Sicamous RCMP pursuing charges against Alberta driver for collision with tow truck

Tow-truck operator was recovering vehicle from ditch along Highway 1 in Malakwa

Police are pursuing charges against an Alberta resident involved in a motor-vehicle collision where a tow-truck operator sustained serious injuries while removing another vehicle from a ditch.

Sicamous RCMP Sgt. Murray McNeil said a report of a two-vehicle collision in the 3800 block of Highway 1 – the four-lane section of highway in Malakwa – was received by police just before 7 p.m. on Friday, Dec. 20.

Investigating officers learned a Dodge pickup driven by a 42-year-old resident of Rocky Mountain House, Alta., had collided with a tow truck, which then struck the tow-truck operator who was outside of his truck at the time working to recover another vehicle.

BC Ambulance paramedics helped remove the tow-truck driver, who was later transferred to hospital in Kelowna with serious, non-life-threatening injuries.

Read more: Fundraiser started for tow truck driver injured near Malakwa

Read more: BREAKING: Eight-car collision on Silver Star Road

Read more: Power outages east of Sicamous as storm hammers area

The driver of the Dodge pickup sustained injuries to his lower legs and had to be removed with assistance from Eagle Valley Rescue Society members. McNeil said there were two children in the vehicle with the driver who appeared to be uninjured.

“Witnesses told police the driver of the pick-up truck had been travelling in the left lane, passing multiple vehicles prior to the collision. Speed is believed to be a factor in this injury collision,” said McNeil.

Police continue to investigate the collision and charges under the Motor Vehicle Act against the driver of the pickup are pending.

“This is another example of a worker in B.C. being injured while attending to their duties of assisting motorists on the highway, and a reminder to the public to slow down and give room to emergency workers when they are encountered on the roadways,” said McNeil.

By law, drivers in B.C. are required to slow down and move over when approaching any “official vehicle” with lights activated. Move over, explains McNeil, means giving the person working near the official vehicle safe space to do their jobs. If there is a lane open, drivers should move into the lane away from the stopped official vehicle.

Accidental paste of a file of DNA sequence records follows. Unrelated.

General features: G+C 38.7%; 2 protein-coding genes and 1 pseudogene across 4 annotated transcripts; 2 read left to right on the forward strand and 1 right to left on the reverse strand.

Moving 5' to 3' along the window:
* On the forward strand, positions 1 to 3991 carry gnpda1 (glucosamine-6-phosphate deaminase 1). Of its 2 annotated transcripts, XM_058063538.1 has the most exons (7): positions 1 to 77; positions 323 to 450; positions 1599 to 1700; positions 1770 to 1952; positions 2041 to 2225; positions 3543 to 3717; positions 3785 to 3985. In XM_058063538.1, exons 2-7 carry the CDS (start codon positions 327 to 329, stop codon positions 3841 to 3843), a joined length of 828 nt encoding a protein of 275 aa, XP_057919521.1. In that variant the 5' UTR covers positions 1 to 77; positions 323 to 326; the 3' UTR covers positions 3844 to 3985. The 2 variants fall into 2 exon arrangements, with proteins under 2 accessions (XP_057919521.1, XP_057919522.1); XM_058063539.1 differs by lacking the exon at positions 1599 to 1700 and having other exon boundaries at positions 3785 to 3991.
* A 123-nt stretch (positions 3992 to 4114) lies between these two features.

“Official vehicles include not just police, fire, and ambulance, but also tow trucks, highway maintenance trucks, park rangers and conservation officers,” explained McNeil. “When a driver sees a blue, red, or yellow flashing light displayed on a vehicle, they slow down and move over.”

If the official vehicle with flashing light is encountered in an 80 km/h zone or higher, drivers are required to slow to 70km/h. If the posted speed is 70 km/h or lower, the driver must slow to at least 40 km/h.

Following the collision, a GoFundMe campaign was initiated to support tow truck operator, John Brown.

Like us on Facebook and follow us on Twitter

Get local stories you won't find anywhere else right to your inbox.
Sign up here

Just Posted

Second million-dollar lotto ticket sold in Vernon

Same thing happened on March 7; somebody won Guaranteed Match Number prize

Social media a blessing and a curse during time of crisis: B.C. communication expert

‘In moments of crisis, fear is very real and palpable,’ says SFU’s Peter Chow-White

WATCH: Coldstream producer treats neighbours to live music from safe distance

Neighbours practiced social distancing as Jeff Johnson played songs from his front steps

Sparkling Hill Resort donates produce to Vernon food bank, gloves to hospital

Operating manager says layoffs resulted in spare materials that are much needed amid COVID-19

Vernon woman baking for those in need amid COVID-19

Crystal Hedlund launched a GoFundMe page to generate funds for baking materials

B.C. is seeing the highest rate of COVID-19 recovery in Canada, and there’s a few reasons why

British Columbia was one of the first to see rise in COVID-19 cases, and has also switched up testing

No plans to call in military right now to enforce COVID-19 quarantine: Trudeau

Trudeau unveils $7.5M for Kids Help Phone, $9M for vulnerable seniors amid COVID-19

No hesitation; two bystanders assist in South Okanagan house fire rescue

“I’d do it for anybody,” says Penticton man after assisting in house fire rescue

Summerland churches go online during COVID-19 pandemic

Livestream services, online support provided to congregations and community

Fur Brigade Trail was transportation route in Okanagan Valley

Transportation corridor passed through Nicola Prairie, now Summerland

RCMP, firefighters rally in support for health care workers in Kelowna

Pandosy Street was packed with supporters Saturday night

Sewers stitch masks to free up supplies for front-line health-care workers

“We have little old ladies sewing up a storm,” said Joan Davis

Experts weigh in on best handling of groceries during COVID-19 pandemic

Study suggests the virus can live for up to 24 hours on cardboard and up to three days on plastic

‘There is community’: B.C. councillor welcomes new baby into world amid COVID-19 pandemic

‘I realize there’s much more than fear and worry… there is hope, there is new life’: Jason Lum

Most Read